Northern Mexico

Northern Mexico is a vast desert region bordering the United States of America. The north is sometimes referred to as "unknown Mexico" or "lost Mexico" because it is ignored by the vast majority of tourists.


Regions map


Other destinations

Arareco Lake, near Creel.


This is not the tourist Mexico of the Colonial altiplano or the southern beach resorts. Rather the Norte is the Mexico of popular imagination. A place of vaqueros, horses and small towns, soaring mountains and sweeping deserts. But at the same time with some of the more modern cities in the country. Truly this is a very rich and virgin region. Visit Chihuahua or Coahuila and you will be far off the well worn gringo path. In many ways traveling to the north is like traveling through an old Western movie. Northern Mexico is one of the country's most wealthy and modern regions. Maquiladoras(factories) are located along the northern border. America's music, television, and other forms of entertainment are present near the American border. A lot of Mexicans cross the border to shop or work.


As in the rest of the country, Spanish is the predominant language among the population. The variety of Mexican Spanish spoken in the region distinguishes itself from the rest of the country with its strong intonation and contraction of words. Due to its proximity to the United States, it receives a great deal of influence from English. For example, English words such as troca (truck), lonche (lunch) and bai (bye) are of common usage.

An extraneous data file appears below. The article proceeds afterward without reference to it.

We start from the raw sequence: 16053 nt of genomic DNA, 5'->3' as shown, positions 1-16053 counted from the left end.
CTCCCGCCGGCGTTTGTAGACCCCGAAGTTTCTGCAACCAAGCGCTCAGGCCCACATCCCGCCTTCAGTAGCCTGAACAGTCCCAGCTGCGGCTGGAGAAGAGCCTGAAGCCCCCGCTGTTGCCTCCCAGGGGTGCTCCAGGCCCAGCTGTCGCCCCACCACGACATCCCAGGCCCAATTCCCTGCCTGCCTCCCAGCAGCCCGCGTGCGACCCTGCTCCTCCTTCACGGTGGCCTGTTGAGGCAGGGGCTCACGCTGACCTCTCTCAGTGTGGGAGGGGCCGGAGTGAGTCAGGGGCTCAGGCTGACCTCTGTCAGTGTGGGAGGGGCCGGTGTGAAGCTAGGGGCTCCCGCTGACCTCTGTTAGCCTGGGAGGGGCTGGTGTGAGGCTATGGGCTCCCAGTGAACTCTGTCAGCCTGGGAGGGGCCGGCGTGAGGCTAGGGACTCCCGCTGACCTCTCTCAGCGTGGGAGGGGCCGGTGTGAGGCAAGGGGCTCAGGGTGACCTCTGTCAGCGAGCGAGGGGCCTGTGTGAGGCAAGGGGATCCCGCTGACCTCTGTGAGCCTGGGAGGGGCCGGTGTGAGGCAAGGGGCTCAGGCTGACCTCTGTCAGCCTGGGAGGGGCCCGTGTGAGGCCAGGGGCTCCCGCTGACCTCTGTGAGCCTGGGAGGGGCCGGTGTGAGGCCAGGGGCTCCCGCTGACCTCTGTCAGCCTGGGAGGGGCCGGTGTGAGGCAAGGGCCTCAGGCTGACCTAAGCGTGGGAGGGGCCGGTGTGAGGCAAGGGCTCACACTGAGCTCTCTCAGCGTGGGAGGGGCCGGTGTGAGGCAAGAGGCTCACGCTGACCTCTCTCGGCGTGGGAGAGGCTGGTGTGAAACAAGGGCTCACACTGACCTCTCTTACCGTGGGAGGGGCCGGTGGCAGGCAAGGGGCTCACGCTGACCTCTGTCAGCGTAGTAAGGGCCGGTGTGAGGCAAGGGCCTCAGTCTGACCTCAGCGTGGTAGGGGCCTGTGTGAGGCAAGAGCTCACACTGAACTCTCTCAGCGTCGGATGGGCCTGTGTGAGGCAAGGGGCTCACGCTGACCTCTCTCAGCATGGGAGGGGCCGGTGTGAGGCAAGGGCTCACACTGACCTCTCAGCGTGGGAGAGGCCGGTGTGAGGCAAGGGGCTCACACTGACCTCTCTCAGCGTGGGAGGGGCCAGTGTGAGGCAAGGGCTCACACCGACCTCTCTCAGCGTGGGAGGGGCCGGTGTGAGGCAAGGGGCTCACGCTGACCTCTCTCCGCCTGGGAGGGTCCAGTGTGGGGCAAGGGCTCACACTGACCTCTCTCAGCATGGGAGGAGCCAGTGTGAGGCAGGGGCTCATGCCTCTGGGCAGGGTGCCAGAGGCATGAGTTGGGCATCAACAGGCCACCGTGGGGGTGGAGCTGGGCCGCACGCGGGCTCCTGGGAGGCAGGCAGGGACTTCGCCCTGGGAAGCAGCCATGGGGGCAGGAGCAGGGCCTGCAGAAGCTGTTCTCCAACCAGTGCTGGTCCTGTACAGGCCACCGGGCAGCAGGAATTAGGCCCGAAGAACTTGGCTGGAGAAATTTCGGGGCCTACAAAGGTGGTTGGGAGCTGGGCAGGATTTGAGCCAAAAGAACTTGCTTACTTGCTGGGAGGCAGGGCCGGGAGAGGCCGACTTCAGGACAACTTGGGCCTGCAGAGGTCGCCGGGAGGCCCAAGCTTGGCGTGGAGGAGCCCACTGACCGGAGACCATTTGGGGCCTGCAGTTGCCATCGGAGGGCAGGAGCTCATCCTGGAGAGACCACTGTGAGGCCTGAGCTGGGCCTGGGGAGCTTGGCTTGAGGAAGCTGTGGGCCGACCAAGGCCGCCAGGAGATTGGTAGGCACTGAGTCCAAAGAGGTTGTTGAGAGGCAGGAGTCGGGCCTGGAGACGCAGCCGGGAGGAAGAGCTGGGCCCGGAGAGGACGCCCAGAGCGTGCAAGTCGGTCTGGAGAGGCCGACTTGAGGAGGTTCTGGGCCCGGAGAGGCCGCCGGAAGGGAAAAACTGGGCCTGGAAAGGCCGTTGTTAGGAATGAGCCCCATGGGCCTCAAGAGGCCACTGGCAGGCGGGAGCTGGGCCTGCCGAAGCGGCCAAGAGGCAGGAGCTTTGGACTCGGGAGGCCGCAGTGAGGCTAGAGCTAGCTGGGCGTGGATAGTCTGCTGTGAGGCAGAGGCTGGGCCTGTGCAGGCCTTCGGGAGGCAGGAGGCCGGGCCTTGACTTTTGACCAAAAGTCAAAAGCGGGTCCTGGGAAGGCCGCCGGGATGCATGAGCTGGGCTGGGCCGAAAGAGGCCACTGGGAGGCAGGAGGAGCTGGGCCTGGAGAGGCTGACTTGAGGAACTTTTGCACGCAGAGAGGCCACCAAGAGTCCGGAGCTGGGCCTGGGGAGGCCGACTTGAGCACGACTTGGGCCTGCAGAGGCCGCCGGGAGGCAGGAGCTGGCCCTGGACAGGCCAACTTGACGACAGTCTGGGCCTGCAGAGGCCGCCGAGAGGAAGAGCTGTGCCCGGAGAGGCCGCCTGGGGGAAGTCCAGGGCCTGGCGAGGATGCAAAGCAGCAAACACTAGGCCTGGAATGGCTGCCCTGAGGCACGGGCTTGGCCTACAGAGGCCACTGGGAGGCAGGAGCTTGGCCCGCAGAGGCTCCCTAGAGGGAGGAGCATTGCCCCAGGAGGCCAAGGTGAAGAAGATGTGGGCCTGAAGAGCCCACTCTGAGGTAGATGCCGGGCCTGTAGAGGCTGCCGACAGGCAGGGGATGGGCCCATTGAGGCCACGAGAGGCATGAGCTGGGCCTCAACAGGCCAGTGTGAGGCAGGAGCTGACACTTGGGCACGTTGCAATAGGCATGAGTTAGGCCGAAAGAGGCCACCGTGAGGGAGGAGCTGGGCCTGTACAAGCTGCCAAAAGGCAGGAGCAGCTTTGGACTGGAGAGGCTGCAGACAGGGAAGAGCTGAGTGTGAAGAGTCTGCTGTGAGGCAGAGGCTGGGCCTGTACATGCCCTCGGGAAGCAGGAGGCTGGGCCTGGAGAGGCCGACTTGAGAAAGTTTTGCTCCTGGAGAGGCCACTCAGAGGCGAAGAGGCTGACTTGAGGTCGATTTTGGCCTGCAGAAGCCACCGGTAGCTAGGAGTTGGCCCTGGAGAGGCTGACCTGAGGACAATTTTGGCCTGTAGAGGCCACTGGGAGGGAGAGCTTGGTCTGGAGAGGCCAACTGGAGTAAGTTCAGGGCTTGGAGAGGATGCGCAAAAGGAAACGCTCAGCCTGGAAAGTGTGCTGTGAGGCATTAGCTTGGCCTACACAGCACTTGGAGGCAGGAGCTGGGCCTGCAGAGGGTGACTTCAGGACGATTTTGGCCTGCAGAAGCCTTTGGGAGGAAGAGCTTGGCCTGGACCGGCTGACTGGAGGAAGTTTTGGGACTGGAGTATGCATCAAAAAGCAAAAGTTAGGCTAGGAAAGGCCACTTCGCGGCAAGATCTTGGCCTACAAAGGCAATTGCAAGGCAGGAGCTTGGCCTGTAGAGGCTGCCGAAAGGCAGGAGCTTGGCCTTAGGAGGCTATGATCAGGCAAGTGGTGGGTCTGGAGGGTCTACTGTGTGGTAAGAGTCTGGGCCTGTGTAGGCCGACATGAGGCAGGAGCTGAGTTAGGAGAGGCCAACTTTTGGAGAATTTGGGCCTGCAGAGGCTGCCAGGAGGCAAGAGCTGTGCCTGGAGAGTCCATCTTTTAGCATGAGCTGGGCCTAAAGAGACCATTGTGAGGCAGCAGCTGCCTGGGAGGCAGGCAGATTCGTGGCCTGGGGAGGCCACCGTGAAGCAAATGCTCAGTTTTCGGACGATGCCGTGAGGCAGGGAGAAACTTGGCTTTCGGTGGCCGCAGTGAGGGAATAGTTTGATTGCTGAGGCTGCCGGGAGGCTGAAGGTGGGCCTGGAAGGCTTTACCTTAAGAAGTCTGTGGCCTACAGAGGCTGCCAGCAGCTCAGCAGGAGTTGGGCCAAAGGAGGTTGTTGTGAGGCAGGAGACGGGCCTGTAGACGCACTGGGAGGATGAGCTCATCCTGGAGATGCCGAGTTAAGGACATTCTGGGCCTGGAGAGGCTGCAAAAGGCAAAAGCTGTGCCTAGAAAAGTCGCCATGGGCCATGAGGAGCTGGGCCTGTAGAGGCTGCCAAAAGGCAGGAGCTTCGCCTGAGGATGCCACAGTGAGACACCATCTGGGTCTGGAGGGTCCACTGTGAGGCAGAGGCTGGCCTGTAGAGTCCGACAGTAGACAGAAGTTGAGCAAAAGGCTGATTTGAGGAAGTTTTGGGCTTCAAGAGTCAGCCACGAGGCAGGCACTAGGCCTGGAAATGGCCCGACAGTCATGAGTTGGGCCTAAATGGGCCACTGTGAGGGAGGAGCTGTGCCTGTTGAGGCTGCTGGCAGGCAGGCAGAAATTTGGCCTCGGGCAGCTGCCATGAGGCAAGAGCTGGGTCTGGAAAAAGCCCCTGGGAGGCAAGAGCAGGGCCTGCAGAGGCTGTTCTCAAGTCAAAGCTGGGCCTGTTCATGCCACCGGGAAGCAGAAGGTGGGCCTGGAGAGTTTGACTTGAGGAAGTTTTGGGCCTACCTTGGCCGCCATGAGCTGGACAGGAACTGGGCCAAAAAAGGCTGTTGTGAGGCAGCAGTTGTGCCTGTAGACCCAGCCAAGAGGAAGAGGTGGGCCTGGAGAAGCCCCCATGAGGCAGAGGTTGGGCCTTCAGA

Education in English is widespread among the middle and upper economical classes of the population, albeit with varied degrees of fluency. Students and business people would the best bet if you need to ask something in English on the street.

Northern Mexico has the lowest concentration of indigenous communities of all regions in the country. There is no a single indigenous language that surpasses 100,000 speakers. Some of the most significant indigenous languages include Tarahumara, Mayo, Huichol, and Paipai. Please note that is not essential to learn any of these languages unless you go into a very remote area or you want to be immersed in the local culture. The great majority of indigenous people are bilingual in Spanish as well.

Get around

Northern Mexico has the best highway system in the country. Additionally, the area's sparse population means heavy traffic congestion is seldom an issue (outside of the Monterrey area). As a result, taking the bus or finding a few friends to carpool with are probably the best option for getting around. If you are short on time there are many regional flights between the larger cities. If you have plenty of time buying a horse or bicycle would really allow one to slow down and absorb the region's unique scenery, culture and lifestyle; it could be the travel experience of a lifetime.



Explore a largely overlooked area that is several times the size of Spain.


See also: Mexican food


You might wish to try L.A. Cetto Wine, world-renowned wine produced in Baja California and known for its outstanding quality of Merlots and Cabernets.

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